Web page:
There is a bar for everything here in Chicago, including a spot to grab drink while throwing it back to your favorite arcade game or rolling the dice to a classic board game. Below you will find some of our favorite bars scattered across the city that allow you to enjoy the company of your friends, while testing your skill at Pac Man or knowledge with a classic game of Trivial Pursuit.
- Videogame Bars
- Board Game Bars
Head to Headquarters Beercade to enjoy vintage arcade games, over 70 draft beers, and a unique food menu. This multilevel space provides many game options, including classics such as Pac Man. The best part? All of the games are free, so don’t hold back as you make your way from pinball to Donkey Kong.
Wicker Park/ Logan Square/ Fulton Market
Emporium was Chicago’s first arcade bar, and it remains a classic, with favorites such as Tetris and NBA Jam. Beyond the video games and pinball, you will find table games, including foosball and pool. Sip on one of their craft beers while enjoying the games and special events that take place. Tokens are 25 cents, so buy a handful as you take advantage of some of the unique games at one of Emporium’s 3 locations.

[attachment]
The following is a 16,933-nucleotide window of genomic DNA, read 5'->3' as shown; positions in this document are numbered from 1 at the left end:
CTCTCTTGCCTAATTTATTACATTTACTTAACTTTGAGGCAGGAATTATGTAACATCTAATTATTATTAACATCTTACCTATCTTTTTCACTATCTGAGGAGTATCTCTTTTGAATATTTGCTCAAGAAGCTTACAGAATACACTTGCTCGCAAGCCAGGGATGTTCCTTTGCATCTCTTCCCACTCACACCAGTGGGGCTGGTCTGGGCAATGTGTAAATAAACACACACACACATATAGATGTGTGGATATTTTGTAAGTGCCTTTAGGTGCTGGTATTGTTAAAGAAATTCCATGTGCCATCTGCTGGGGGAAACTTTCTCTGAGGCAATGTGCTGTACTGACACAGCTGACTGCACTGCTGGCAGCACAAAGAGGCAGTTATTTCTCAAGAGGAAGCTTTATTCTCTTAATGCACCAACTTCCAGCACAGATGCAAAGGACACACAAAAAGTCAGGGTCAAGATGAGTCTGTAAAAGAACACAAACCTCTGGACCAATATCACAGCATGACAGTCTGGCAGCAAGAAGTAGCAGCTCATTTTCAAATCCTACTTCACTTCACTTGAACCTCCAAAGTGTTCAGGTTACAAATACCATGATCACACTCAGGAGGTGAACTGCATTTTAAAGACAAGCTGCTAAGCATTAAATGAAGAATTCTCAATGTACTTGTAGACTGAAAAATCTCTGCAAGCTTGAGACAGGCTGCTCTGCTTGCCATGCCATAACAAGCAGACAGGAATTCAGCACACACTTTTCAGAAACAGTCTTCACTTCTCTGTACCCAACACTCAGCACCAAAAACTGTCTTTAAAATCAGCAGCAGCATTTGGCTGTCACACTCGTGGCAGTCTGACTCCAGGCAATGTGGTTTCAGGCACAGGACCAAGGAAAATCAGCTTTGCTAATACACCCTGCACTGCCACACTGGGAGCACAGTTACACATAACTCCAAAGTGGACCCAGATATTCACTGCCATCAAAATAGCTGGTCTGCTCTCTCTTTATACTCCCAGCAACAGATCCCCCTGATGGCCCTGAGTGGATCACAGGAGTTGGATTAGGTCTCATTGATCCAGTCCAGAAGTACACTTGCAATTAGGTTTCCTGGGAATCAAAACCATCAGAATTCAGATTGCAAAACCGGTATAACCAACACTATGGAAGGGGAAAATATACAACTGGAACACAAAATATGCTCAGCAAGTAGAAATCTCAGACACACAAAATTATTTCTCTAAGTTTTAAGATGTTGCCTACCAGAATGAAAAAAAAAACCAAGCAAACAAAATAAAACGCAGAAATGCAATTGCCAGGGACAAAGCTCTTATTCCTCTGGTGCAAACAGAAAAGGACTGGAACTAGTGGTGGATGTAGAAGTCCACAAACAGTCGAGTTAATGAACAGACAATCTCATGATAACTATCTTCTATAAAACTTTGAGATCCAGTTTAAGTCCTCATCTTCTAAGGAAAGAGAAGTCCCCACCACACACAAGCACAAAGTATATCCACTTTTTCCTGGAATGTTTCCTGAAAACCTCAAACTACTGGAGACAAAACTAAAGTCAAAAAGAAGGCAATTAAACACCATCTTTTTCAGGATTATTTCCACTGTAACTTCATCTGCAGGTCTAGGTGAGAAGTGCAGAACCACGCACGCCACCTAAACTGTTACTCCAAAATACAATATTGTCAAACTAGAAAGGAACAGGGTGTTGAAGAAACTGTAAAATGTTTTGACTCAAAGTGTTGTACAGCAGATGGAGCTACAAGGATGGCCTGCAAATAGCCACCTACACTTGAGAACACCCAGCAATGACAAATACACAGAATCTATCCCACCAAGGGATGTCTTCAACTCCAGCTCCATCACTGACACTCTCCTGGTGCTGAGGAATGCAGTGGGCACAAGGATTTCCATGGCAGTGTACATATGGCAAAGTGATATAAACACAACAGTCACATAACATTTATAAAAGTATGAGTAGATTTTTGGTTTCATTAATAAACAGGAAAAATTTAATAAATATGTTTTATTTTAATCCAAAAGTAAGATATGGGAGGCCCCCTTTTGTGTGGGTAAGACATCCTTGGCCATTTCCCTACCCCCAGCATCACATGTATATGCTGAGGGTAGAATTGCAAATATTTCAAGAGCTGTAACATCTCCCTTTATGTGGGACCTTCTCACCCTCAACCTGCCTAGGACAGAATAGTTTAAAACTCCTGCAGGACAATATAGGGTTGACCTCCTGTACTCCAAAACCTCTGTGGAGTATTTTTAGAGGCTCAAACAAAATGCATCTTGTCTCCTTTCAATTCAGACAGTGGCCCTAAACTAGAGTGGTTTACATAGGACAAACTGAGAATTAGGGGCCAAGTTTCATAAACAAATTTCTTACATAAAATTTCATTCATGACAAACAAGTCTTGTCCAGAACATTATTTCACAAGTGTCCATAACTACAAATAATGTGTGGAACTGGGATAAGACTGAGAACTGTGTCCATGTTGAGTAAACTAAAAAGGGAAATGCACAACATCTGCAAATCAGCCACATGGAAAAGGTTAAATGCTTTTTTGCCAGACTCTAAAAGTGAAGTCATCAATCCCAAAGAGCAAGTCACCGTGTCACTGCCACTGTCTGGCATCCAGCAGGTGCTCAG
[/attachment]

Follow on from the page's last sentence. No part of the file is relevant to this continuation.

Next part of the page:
Beyond the classic video games, in FTW Chicago you will also discover carnival games such as skee-ball and a six hole mini-golf course. Serving over 32 draft beers and American comfort food, this River North spot offers the perfect combination of sophistication with good old fashioned fun. Even better? This bar has prizes.
Replay Lincoln Park:
With a name to distinguish this spot for the original Boystown location, this arcade bar recently opened up in the Lincoln Park neighborhood. Their menu focuses on high-end beer as opposed to the other locations that are more bourbon focused, while still offering classic video and arcade games that are free to play.
The Logan Arcade is home to one of the largest collections of vintage video games and pinball machines. With over 30 pinball machines, and 47 video games, this spot allows for a lot of variety to match its extensive beer list. This is one of the only arcade bars that accepts quarters, so empty your pockets and enjoy the competition.
Board Game Bars: